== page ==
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openbibleI often get asked what I prefer in terms of Bible translations and contrary to what Bill Nye stated the other night (a man definitely not educated on textual criticism), the Bible being translated into other languages does not always compromise the text.

When scholars take the earliest and most plentiful Hebrew and Greek manuscripts of the Old and New Testaments, they seek to translate it with the best available English words.  If it is a literal translation, doing its best to match the codes of language of the original texts is called a Formal Equivalence.  Examples of Formal Equivalence are the New American Standard Bible (NASB), English Standard Version (ESV), and New King James Version (NKJV).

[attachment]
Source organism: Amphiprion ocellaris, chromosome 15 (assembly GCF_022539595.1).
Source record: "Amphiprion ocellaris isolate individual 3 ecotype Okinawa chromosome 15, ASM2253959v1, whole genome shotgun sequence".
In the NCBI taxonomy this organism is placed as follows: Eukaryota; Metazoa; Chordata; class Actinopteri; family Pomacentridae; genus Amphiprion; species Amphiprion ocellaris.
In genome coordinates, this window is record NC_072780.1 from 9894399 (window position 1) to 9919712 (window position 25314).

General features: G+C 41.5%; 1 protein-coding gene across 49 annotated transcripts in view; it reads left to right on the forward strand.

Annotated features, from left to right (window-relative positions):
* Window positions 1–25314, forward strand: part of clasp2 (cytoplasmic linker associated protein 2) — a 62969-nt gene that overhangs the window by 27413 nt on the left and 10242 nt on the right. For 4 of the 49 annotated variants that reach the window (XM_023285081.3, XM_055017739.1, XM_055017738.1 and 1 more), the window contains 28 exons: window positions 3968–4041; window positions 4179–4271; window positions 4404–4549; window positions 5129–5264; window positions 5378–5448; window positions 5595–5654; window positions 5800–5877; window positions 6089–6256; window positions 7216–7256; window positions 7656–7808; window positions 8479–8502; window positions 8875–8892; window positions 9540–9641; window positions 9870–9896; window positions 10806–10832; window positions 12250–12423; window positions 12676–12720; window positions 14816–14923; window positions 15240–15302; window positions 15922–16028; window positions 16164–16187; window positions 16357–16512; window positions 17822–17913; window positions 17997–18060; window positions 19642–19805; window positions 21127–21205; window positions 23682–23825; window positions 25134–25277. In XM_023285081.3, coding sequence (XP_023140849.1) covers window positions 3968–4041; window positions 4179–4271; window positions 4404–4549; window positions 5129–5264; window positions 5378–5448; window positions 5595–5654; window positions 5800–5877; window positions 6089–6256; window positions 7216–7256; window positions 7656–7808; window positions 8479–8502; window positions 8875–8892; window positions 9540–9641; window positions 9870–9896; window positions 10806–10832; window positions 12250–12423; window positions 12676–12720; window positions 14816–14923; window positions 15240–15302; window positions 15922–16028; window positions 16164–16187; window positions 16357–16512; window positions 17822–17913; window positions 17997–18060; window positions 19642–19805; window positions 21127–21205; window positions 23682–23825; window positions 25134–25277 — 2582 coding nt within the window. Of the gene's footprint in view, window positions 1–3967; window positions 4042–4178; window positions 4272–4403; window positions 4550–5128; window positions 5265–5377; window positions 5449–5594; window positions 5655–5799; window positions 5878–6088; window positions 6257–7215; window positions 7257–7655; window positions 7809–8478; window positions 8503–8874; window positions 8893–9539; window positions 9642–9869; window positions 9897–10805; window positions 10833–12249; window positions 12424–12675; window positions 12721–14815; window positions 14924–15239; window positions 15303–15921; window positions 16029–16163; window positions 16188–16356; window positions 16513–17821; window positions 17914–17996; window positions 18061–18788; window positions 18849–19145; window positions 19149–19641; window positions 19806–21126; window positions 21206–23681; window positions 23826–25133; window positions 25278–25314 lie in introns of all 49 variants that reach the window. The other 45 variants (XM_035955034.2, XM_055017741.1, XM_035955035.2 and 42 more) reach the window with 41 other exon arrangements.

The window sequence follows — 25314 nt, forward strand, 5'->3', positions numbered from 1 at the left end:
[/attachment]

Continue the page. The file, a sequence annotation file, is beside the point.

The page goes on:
When the scholars translate the text in order to increase the readability for the audience it is called Dynamic Equivalence.  Examples of Dynamic Equivalence are the New Living Translation (NLT) and New International Version (NIV).

There is a group of text that are simply not the Words of God in equivalence or dynamics which are Impoverished Paraphrases.  Examples of this would be The Message and New Revised Standard Version and plenty of others.

Personally I use the NASB and I love it.  I love that it is a formal equivalence with strong accuracy to the words of the original text as well as I enjoy the readability of it.  For years, people told me the NASB was difficult to read and so I kept with my old NIV.  But after I bought a MacArthur NASB Study Bible and started reading I wish I would have changed over a long time ago.  It is a more logical text and not difficult to read.

I would alway recommend buying and using either the NASB or ESV on a daily basis in your Bible reading.  Your will not regret ever reading the very words of God.

Here is a infographic of Biblical texts from http://grantcastleberry.com/bible-translations-and-bible-reading/.

english_bible_history

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